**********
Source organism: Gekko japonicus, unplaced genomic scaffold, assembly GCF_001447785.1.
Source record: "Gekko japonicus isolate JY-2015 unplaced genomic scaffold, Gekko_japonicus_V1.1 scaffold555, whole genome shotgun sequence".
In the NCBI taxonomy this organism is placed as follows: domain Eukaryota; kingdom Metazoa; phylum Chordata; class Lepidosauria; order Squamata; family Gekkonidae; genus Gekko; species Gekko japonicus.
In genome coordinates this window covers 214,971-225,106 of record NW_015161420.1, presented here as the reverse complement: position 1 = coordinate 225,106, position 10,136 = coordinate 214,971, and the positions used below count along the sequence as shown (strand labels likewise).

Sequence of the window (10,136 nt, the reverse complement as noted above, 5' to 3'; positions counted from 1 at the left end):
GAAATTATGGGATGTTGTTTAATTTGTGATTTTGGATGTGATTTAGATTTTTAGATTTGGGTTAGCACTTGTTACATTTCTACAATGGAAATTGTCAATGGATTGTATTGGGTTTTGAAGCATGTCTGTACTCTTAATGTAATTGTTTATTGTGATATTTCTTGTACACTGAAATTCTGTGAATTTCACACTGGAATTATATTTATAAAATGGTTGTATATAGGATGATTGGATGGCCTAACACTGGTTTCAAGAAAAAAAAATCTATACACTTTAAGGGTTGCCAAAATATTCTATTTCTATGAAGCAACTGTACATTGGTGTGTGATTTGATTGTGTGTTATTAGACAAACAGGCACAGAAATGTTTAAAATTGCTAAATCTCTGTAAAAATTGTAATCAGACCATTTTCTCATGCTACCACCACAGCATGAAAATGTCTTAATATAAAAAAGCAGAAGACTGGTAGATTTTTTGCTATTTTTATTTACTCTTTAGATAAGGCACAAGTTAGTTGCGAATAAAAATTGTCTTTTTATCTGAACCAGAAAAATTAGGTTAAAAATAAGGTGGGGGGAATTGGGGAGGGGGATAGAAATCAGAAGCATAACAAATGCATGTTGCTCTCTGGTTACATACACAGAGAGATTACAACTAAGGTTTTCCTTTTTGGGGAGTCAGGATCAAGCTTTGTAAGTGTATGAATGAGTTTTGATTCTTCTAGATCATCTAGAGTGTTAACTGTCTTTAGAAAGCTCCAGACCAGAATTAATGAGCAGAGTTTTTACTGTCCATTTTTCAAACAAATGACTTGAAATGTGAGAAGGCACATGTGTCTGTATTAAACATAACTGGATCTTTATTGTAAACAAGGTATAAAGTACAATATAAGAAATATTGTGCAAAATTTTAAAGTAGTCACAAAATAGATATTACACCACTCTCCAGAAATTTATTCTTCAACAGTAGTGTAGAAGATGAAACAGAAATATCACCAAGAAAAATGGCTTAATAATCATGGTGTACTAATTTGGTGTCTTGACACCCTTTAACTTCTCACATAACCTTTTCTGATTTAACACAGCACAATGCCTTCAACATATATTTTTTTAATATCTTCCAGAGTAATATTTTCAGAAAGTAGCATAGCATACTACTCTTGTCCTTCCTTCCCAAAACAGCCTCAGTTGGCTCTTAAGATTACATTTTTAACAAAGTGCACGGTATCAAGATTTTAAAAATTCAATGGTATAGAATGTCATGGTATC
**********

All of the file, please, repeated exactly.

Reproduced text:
Source organism: Gekko japonicus, unplaced genomic scaffold, assembly GCF_001447785.1.
Source record: "Gekko japonicus isolate JY-2015 unplaced genomic scaffold, Gekko_japonicus_V1.1 scaffold555, whole genome shotgun sequence".
In the NCBI taxonomy this organism is placed as follows: domain Eukaryota; kingdom Metazoa; phylum Chordata; class Lepidosauria; order Squamata; family Gekkonidae; genus Gekko; species Gekko japonicus.
In genome coordinates this window covers 214,971-225,106 of record NW_015161420.1, presented here as the reverse complement: position 1 = coordinate 225,106, position 10,136 = coordinate 214,971, and the positions used below count along the sequence as shown (strand labels likewise).

Sequence of the window (10,136 nt, the reverse complement as noted above, 5' to 3'; positions counted from 1 at the left end):
GAAATTATGGGATGTTGTTTAATTTGTGATTTTGGATGTGATTTAGATTTTTAGATTTGGGTTAGCACTTGTTACATTTCTACAATGGAAATTGTCAATGGATTGTATTGGGTTTTGAAGCATGTCTGTACTCTTAATGTAATTGTTTATTGTGATATTTCTTGTACACTGAAATTCTGTGAATTTCACACTGGAATTATATTTATAAAATGGTTGTATATAGGATGATTGGATGGCCTAACACTGGTTTCAAGAAAAAAAAATCTATACACTTTAAGGGTTGCCAAAATATTCTATTTCTATGAAGCAACTGTACATTGGTGTGTGATTTGATTGTGTGTTATTAGACAAACAGGCACAGAAATGTTTAAAATTGCTAAATCTCTGTAAAAATTGTAATCAGACCATTTTCTCATGCTACCACCACAGCATGAAAATGTCTTAATATAAAAAAGCAGAAGACTGGTAGATTTTTTGCTATTTTTATTTACTCTTTAGATAAGGCACAAGTTAGTTGCGAATAAAAATTGTCTTTTTATCTGAACCAGAAAAATTAGGTTAAAAATAAGGTGGGGGGAATTGGGGAGGGGGATAGAAATCAGAAGCATAACAAATGCATGTTGCTCTCTGGTTACATACACAGAGAGATTACAACTAAGGTTTTCCTTTTTGGGGAGTCAGGATCAAGCTTTGTAAGTGTATGAATGAGTTTTGATTCTTCTAGATCATCTAGAGTGTTAACTGTCTTTAGAAAGCTCCAGACCAGAATTAATGAGCAGAGTTTTTACTGTCCATTTTTCAAACAAATGACTTGAAATGTGAGAAGGCACATGTGTCTGTATTAAACATAACTGGATCTTTATTGTAAACAAGGTATAAAGTACAATATAAGAAATATTGTGCAAAATTTTAAAGTAGTCACAAAATAGATATTACACCACTCTCCAGAAATTTATTCTTCAACAGTAGTGTAGAAGATGAAACAGAAATATCACCAAGAAAAATGGCTTAATAATCATGGTGTACTAATTTGGTGTCTTGACACCCTTTAACTTCTCACATAACCTTTTCTGATTTAACACAGCACAATGCCTTCAACATATATTTTTTTAATATCTTCCAGAGTAATATTTTCAGAAAGTAGCATAGCATACTACTCTTGTCCTTCCTTCCCAAAACAGCCTCAGTTGGCTCTTAAGATTACATTTTTAACAAAGTGCACGGTATCAAGATTTTAAAAATTCAATGGTATAGAATGTCATGGTATC